Peripherally inserted central catheters in non-hospitalized cancer patients: 5-year results of a prospective study

Support Care Cancer. 2015 Feb;23(2):403-9. doi: 10.1007/s00520-014-2387-9. Epub 2014 Aug 14.


Purpose: Few prospective follow-up studies evaluating the use of peripherally inserted central catheters (PICCs) to deliver chemotherapy and/or home parenteral nutrition (HPN) have focused exclusively on oncology outpatients. The aim of this prospective study was to assess the reliability and the safety of PICCs over a 5-year use in non-hospitalized cancer patients requiring long-term intravenous therapies.

Methods: Since June 2008, all adult oncology outpatient candidates for PICC insertion were consecutively enrolled and the incidence of catheter-related complications was investigated. The follow-up continued until the PICC removal.

Results: Two hundred sixty-nine PICCs in 250 patients (98 % with solid malignancies) were studied, for a total of 55,293 catheter days (median dwell time 184 days, range 15-1,384). All patients received HPN and 71 % received chemotherapy during the study period. The incidence of catheter-related bloodstream infections (CRBSIs) was low (0.05 per 1,000 catheter days), PICC-related symptomatic thrombosis was rare (1.1 %; 0.05 per 1,000 catheter days), and mechanical complications were uncommon (13.1 %; 0.63 per 1,000 catheter days). The overall complication rate was 17.5 % (0.85 per 1,000 catheter days) and PICCs were removed because of complications only in 7 % of cases. The main findings of this study were that, if accurately managed, PICCs can be safely used in cancer patients receiving chemotherapy and/or HPN, recording a low incidence of CRBSI, thrombosis, and mechanical complications; a long catheter life span; and a low probability of catheter removal because of complications.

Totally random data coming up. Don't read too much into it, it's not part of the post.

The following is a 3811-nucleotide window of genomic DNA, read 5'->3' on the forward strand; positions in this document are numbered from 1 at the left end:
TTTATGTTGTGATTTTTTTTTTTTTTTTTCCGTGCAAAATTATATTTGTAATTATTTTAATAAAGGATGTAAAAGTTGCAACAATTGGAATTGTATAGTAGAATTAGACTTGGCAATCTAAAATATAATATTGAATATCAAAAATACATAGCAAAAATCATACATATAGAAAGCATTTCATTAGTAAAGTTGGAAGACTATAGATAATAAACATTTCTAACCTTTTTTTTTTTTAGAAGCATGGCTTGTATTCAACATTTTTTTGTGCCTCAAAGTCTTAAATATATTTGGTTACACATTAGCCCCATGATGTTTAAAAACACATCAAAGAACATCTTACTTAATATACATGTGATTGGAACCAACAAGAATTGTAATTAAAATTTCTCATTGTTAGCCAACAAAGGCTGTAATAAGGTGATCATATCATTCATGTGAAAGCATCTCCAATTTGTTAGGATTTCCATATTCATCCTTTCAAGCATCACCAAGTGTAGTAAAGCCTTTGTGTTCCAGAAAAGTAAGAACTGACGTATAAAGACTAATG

Conclusions: Our study suggests that PICCs can be successfully utilized as safe and long-lasting venous access devices in non-hospitalized cancer patients.

MeSH terms

  • Adult
  • Aged
  • Aged, 80 and over
  • Catheter-Related Infections* / epidemiology
  • Catheter-Related Infections* / etiology
  • Catheterization, Peripheral* / adverse effects
  • Catheterization, Peripheral* / methods
  • Catheterization, Peripheral* / statistics & numerical data
  • Central Venous Catheters / adverse effects*
  • Drug Therapy / methods
  • Female
  • Follow-Up Studies
  • Home Care Services, Hospital-Based / statistics & numerical data
  • Humans
  • Incidence
  • Italy
  • Male
  • Middle Aged
  • Neoplasms* / drug therapy
  • Parenteral Nutrition, Home* / methods
  • Parenteral Nutrition, Home* / statistics & numerical data
  • Prospective Studies
  • Reproducibility of Results
  • Thrombosis* / epidemiology
  • Thrombosis* / etiology